The council’s own report endorsing the CfPS recommendations was titled ‘CHANGE AT THE COUNCIL: THE COUNCIL’S RESPONSE TO THE INDEPENDENT REVIEW OF GOVERNANCE’ (their capitals) and came four months after the independent review, with RBKC stating: “the council recognises that it (sic) essential to put these principles into practice.” The council’s leadership were to be held to account on this by the Executive and Corporate Services Scrutiny Committee.

The council leaders who held the relevant portfolios and who endorsed the report were Elizabeth Campbell (leader) and Cllr Gerard Hargreaves (responsible for Communities and Culture), both of whom were cabinet members prior to the Grenfell Tower fire. It was the fire that prompted RBKC to commission the review and so it is right that the council’s success in applying its Twelve Principles be measured against the gravity of what happened at Grenfell Tower.

It is worth dwelling briefly here on the role played by Campbell, who, on becoming leader of RBKC a month after the Grenfell fire, promised change. In a brief speech to fellow councillors and victims of the fire in July 2017, Campbell used the word ‘change’ eleven times. Her words are particularly significant given her key role in the decision to adopt the Twelve Principles as policy and in the subsequent roll-out of the policy.

COST

In correspondence with Urban Dandy the CfPS confirmed the amount of the grant paid to them and Demsoc to cover the cost of the review: Continue reading

Urban Dandy Exclusive: The True Cost of RBKC’s ‘Change’ Programme

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How does a local authority go from being a national embarrassment on the verge of special measures to being secure in its position and back to business-as-usual in under two years?

The 2017 Grenfell Tower fire was the worst domestic fire in Britain since world war two and it happened in the richest borough in the country. Seventy-two lives were taken, more have been lost in the fall-out. There have been no arrests of politicians, council officers or others who made fateful decisions and ignored warnings in the run-up to the fire.

In 2018 Kensington and Chelsea Council (RBKC) commissioned the Centre for Public Scrutiny and the Democratic Society to carry out a review of the Council and to produce recommendations to enable the local authority to move forward. The ‘Change’ programme that resulted has suffered from a severe lack of public scrutiny and has been anything but democratic…

Urban Dandy uses RBKC’s own documents to reveal how the Council adopted a policy known as the Twelve Principles of Good Governance, then proceeded to bury it in a complex bureaucratic system. The article shows how opportunities to apply the principles were spurned, and worse, how Councillors often seemed determined to ensure there would be no real change.

Overseeing the process has been the leader of RBKC, Elizabeth Campbell, who promised ‘change’ to survivors and the bereaved but who has appeared at key moments and in key meetings to help ensure no fundamental change has been implemented. We are awaiting comment from her on her role and the performance of her Council in delivering on her promises.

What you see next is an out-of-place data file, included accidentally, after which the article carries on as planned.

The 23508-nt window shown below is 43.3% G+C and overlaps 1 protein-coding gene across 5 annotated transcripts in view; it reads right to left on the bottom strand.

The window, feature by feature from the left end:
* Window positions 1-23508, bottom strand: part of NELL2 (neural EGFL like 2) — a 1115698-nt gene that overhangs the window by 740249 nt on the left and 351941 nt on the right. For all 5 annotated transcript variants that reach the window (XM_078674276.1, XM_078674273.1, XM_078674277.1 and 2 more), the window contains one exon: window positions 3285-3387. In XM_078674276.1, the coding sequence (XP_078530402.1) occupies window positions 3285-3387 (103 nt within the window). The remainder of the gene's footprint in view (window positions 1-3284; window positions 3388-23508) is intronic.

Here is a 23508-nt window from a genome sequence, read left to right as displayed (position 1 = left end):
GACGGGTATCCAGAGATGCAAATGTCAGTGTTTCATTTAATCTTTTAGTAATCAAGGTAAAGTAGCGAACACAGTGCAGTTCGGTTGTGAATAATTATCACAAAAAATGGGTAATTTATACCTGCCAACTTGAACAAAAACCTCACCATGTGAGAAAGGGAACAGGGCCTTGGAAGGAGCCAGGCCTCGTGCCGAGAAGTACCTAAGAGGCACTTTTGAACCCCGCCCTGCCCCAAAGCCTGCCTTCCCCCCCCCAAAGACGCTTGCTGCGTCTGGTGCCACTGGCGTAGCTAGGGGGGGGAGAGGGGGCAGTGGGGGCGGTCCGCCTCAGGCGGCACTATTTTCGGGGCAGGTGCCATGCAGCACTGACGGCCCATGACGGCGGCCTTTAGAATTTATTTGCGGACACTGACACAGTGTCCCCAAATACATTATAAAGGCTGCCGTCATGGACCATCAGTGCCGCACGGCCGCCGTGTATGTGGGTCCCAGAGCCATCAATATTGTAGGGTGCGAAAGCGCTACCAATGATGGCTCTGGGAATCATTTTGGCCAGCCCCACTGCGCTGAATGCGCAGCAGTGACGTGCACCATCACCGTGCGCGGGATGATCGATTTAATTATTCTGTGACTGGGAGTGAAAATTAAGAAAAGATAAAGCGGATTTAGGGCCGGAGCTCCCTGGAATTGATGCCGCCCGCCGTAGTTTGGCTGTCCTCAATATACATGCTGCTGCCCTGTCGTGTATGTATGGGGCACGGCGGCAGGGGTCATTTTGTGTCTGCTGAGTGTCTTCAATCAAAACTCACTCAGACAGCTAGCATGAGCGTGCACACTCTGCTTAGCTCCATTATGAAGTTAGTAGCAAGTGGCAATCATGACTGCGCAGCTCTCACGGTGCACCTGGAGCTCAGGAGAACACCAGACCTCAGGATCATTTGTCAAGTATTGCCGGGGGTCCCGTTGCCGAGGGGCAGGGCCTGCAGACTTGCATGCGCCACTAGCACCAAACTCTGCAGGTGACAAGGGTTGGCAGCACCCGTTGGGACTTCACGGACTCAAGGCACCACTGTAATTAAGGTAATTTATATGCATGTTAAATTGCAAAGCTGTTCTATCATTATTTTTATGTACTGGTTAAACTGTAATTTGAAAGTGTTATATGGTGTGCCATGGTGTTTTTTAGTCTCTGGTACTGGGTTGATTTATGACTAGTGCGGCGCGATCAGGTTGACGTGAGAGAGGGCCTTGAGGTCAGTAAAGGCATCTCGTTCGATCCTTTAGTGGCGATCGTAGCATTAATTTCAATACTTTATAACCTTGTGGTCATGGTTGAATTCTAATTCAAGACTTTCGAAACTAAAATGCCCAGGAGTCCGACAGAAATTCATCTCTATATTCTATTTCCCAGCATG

We also reveal the rising costs of the ‘Change’ programme, the methods by which RBKC has managed to stifle meaningful challenge to its approach and how they have been aided by the media and the national government. Questions are also raised about the role of the local Labour party and we look at the calls for devolution for North Kensington.

The article is a defence of democracy and transparency in Kensington and will be published at the start of September.

Our previous articles following this story can be found here.

 

@urbandandyLDN @tomhcharles

RBKC Scrutiny #3 The Administration Committee Meeting

The future is unwritten…events this week at Kensington and Chelsea council (RBKC) could have triggered a political realignment in the north of the borough. Or they could have consolidated Tory power… 

What happened?

On 15th July at RBKC’s regular administration committee meeting, Councillors voted to scrap a council committee that scrutinises RBKC’s response to the 2017 Grenfell Tower fire.

The decision to abandon the scrutiny committee is based on a “residents’ conference” to which 15 people turned up, in addition to 77 who contributed to the consultation in writing.

The two Labour members of the council administration committee joined residents in walking out of Monday’s meeting in protest at the move, leaving four Conservative Councillors to vote through the recommendations. The Tory Councillors had been whipped (compelled) to vote to abandon the scrutiny committee.

The plan for the changes to scrutiny was made by a council panel made up of four Conservatives and one Liberal Democrat, effectively bypassing North Kensington, where all elected Councillors are from the Labour party.

from rbkc.gov.uk

The scrapping of the committee, which will be ratified at full council meeting on 24th July, is part of a review of the council’s scrutiny committee structure which will see the current six specialist committees shrink to four “select committees” overseen by an overview and scrutiny body. Continue reading